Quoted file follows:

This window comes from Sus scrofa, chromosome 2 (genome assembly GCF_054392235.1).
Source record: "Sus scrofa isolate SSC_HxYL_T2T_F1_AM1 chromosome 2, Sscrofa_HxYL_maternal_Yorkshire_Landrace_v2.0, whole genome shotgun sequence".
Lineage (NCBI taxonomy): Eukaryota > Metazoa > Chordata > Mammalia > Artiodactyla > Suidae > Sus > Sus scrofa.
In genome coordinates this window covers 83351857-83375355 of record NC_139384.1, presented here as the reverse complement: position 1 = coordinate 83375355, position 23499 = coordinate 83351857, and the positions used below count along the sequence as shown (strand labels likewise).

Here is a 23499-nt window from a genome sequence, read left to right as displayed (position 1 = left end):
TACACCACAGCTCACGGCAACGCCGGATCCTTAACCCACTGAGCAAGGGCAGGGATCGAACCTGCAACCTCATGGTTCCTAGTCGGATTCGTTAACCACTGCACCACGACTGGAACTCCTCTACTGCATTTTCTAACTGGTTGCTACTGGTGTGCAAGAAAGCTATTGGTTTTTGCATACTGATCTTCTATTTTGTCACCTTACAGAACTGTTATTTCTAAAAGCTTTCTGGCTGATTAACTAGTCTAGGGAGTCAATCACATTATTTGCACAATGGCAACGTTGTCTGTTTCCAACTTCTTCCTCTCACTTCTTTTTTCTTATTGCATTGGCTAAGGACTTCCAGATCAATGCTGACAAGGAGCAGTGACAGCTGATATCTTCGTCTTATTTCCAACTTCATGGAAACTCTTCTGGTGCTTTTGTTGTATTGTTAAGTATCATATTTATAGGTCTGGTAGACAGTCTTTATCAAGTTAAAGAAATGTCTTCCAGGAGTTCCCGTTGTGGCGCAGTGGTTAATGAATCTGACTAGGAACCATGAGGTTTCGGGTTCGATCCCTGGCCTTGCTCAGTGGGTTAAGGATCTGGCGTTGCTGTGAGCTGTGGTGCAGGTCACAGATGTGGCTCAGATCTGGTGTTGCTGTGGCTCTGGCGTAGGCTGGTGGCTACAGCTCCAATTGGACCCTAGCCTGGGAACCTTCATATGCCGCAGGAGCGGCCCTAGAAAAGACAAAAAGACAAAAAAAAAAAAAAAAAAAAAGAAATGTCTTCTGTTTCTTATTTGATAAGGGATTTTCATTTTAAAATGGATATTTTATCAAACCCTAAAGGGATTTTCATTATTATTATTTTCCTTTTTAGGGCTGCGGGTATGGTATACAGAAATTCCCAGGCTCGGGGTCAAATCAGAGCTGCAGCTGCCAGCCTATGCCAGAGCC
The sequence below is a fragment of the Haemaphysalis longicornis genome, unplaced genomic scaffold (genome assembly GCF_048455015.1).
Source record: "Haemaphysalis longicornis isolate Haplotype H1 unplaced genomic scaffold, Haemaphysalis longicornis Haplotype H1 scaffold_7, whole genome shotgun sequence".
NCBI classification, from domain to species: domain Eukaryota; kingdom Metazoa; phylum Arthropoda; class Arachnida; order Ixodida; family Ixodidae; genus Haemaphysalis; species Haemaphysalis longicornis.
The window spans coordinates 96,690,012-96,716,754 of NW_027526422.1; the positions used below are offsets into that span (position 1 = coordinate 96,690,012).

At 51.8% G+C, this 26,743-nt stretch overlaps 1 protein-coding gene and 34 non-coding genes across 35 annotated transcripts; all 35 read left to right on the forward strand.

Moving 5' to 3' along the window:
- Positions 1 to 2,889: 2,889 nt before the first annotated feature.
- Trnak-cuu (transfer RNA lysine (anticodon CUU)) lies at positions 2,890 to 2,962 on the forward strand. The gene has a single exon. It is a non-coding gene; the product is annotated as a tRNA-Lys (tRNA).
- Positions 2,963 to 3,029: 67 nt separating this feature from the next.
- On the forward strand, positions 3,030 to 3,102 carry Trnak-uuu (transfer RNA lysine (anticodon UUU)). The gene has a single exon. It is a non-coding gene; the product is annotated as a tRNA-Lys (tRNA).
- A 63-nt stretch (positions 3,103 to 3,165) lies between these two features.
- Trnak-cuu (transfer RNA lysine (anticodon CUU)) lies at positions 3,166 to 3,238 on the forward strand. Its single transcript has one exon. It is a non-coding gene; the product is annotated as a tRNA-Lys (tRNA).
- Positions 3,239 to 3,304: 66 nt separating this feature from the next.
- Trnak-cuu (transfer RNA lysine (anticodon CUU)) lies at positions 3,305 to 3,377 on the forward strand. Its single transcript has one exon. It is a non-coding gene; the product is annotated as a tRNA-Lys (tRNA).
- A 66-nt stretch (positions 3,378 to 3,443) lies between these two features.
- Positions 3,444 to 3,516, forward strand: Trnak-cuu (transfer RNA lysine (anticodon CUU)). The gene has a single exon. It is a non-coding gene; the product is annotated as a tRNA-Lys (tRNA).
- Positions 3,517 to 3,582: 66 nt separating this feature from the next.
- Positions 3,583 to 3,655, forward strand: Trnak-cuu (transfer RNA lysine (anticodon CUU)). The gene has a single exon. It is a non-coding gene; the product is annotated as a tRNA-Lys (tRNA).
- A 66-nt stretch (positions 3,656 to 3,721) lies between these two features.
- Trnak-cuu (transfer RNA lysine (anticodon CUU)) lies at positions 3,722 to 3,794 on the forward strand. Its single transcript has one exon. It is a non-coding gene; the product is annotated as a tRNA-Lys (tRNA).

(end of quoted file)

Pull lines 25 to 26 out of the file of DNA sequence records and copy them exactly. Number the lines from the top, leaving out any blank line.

- A 66-nt stretch (positions 3,656 to 3,721) lies between these two features.
- Trnak-cuu (transfer RNA lysine (anticodon CUU)) lies at positions 3,722 to 3,794 on the forward strand. Its single transcript has one exon. It is a non-coding gene; the product is annotated as a tRNA-Lys (tRNA).